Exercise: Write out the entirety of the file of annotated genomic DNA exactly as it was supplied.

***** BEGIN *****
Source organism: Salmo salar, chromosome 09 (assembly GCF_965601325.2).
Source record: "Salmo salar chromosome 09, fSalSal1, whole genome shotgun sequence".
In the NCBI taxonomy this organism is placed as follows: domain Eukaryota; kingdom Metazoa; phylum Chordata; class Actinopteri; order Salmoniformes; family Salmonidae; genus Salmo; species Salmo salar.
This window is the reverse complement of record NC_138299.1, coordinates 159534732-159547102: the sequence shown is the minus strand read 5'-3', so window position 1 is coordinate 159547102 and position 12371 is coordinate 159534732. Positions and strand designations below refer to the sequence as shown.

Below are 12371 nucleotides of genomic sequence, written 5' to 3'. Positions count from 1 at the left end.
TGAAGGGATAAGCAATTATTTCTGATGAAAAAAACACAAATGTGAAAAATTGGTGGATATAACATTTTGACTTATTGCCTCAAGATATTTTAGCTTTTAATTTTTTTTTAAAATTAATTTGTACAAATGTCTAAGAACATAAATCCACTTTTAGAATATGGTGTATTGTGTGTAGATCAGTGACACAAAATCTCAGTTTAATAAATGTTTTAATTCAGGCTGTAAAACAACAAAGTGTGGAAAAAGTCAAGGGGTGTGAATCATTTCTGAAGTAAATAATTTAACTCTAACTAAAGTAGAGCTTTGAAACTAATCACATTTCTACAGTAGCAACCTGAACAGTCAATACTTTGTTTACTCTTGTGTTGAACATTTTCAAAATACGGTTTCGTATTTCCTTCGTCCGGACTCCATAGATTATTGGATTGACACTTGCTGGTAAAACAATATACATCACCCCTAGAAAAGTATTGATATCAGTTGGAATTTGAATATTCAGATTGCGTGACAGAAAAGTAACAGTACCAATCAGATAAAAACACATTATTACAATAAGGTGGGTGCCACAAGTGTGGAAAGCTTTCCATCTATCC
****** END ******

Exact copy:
Source organism: Salmo salar, chromosome 09 (assembly GCF_965601325.2).
Source record: "Salmo salar chromosome 09, fSalSal1, whole genome shotgun sequence".
In the NCBI taxonomy this organism is placed as follows: domain Eukaryota; kingdom Metazoa; phylum Chordata; class Actinopteri; order Salmoniformes; family Salmonidae; genus Salmo; species Salmo salar.
This window is the reverse complement of record NC_138299.1, coordinates 159534732-159547102: the sequence shown is the minus strand read 5'-3', so window position 1 is coordinate 159547102 and position 12371 is coordinate 159534732. Positions and strand designations below refer to the sequence as shown.

Below are 12371 nucleotides of genomic sequence, written 5' to 3'. Positions count from 1 at the left end.
TGAAGGGATAAGCAATTATTTCTGATGAAAAAAACACAAATGTGAAAAATTGGTGGATATAACATTTTGACTTATTGCCTCAAGATATTTTAGCTTTTAATTTTTTTTTAAAATTAATTTGTACAAATGTCTAAGAACATAAATCCACTTTTAGAATATGGTGTATTGTGTGTAGATCAGTGACACAAAATCTCAGTTTAATAAATGTTTTAATTCAGGCTGTAAAACAACAAAGTGTGGAAAAAGTCAAGGGGTGTGAATCATTTCTGAAGTAAATAATTTAACTCTAACTAAAGTAGAGCTTTGAAACTAATCACATTTCTACAGTAGCAACCTGAACAGTCAATACTTTGTTTACTCTTGTGTTGAACATTTTCAAAATACGGTTTCGTATTTCCTTCGTCCGGACTCCATAGATTATTGGATTGACACTTGCTGGTAAAACAATATACATCACCCCTAGAAAAGTATTGATATCAGTTGGAATTTGAATATTCAGATTGCGTGACAGAAAAGTAACAGTACCAATCAGATAAAAACACATTATTACAATAAGGTGGGTGCCACAAGTGTGGAAAGCTTTCCATCTATCC